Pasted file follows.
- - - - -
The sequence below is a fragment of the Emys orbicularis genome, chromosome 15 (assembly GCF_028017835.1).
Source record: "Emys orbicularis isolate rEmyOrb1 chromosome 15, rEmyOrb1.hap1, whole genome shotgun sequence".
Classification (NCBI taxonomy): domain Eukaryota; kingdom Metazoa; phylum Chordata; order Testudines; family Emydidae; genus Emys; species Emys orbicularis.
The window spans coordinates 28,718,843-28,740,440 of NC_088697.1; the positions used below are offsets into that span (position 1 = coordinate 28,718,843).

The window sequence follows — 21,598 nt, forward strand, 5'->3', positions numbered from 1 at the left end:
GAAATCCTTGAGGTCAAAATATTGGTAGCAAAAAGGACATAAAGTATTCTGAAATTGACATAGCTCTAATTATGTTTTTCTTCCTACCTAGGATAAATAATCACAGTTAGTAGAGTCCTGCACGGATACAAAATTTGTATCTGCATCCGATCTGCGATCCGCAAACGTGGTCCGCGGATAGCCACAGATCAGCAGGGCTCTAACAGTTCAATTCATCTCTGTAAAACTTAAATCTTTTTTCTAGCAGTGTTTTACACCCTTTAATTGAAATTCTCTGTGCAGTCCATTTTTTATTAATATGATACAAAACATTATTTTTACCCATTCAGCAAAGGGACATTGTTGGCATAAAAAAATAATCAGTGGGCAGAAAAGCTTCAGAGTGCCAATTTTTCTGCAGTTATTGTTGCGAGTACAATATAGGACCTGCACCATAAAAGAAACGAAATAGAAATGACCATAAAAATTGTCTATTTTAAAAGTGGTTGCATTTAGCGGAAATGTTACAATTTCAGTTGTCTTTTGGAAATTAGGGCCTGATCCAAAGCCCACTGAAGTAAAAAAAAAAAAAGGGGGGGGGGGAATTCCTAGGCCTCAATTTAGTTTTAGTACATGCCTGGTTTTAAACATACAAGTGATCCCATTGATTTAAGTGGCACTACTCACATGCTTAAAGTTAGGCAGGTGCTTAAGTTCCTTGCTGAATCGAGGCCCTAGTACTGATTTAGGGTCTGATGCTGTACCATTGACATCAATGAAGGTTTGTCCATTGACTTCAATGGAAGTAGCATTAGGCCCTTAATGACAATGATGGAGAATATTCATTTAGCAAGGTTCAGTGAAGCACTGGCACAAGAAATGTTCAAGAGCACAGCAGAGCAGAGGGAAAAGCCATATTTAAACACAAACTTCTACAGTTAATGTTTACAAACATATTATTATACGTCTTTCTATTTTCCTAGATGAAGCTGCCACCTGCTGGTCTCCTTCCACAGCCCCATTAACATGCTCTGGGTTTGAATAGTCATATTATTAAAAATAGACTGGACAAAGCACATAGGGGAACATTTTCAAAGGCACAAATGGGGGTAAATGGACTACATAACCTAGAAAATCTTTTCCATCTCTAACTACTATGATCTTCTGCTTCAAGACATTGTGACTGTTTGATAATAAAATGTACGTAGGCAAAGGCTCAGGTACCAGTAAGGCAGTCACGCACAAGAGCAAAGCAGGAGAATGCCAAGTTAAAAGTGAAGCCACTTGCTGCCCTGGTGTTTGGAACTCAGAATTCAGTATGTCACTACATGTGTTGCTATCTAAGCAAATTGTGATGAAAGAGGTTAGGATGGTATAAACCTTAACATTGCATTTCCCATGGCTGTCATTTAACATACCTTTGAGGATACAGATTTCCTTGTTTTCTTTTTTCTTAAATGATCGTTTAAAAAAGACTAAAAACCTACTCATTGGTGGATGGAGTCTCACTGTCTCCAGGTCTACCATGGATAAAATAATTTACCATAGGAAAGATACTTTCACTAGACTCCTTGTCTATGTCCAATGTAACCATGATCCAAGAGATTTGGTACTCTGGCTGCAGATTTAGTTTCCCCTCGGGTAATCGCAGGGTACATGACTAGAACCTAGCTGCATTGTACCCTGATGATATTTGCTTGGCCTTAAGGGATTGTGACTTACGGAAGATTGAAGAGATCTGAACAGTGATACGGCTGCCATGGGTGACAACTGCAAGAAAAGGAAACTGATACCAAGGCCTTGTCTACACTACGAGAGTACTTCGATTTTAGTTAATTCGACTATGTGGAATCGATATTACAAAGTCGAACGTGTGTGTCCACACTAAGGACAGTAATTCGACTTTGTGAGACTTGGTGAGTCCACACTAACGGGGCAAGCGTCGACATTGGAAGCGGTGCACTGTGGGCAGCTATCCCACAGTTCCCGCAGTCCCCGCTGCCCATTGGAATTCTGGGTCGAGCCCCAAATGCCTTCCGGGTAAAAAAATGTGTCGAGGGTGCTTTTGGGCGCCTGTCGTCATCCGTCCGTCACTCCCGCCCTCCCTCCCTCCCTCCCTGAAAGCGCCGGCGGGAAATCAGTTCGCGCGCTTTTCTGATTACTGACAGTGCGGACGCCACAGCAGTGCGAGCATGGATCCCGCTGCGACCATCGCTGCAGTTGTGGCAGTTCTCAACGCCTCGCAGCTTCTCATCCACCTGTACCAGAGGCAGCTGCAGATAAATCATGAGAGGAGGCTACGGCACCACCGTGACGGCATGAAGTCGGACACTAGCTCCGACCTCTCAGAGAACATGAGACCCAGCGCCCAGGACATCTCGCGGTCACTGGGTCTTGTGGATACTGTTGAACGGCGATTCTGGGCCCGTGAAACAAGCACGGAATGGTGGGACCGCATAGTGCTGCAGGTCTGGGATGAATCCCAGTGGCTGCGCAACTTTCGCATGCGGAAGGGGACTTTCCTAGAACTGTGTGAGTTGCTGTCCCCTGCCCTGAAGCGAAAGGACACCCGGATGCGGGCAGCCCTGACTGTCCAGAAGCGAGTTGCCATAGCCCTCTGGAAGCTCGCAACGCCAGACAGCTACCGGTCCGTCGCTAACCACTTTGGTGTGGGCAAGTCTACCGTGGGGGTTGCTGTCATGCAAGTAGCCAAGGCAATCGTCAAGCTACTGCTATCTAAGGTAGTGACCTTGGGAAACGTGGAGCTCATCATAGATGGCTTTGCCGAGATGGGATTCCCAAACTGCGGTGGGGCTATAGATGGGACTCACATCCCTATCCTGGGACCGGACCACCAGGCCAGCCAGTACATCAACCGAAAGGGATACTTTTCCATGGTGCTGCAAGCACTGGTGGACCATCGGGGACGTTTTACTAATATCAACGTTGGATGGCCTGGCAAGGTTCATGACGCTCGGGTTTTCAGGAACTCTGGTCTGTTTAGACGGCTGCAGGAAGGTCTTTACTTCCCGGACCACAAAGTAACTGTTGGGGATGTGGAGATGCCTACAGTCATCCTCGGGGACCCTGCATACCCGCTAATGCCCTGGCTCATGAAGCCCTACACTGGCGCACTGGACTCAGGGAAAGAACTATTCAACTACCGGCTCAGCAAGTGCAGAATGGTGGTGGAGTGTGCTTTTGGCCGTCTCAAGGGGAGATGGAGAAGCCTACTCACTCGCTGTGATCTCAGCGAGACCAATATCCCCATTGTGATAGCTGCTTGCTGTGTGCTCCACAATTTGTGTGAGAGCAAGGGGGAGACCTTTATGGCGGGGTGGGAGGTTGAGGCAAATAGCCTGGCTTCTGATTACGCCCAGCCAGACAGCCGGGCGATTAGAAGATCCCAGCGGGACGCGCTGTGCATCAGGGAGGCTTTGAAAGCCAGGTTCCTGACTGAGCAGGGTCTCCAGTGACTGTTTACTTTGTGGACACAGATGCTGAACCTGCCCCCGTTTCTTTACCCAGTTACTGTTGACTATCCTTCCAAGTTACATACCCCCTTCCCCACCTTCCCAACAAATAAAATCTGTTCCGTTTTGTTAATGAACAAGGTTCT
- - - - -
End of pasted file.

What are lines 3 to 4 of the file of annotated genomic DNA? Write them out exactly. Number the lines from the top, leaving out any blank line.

Classification (NCBI taxonomy): domain Eukaryota; kingdom Metazoa; phylum Chordata; order Testudines; family Emydidae; genus Emys; species Emys orbicularis.
The window spans coordinates 28,718,843-28,740,440 of NC_088697.1; the positions used below are offsets into that span (position 1 = coordinate 28,718,843).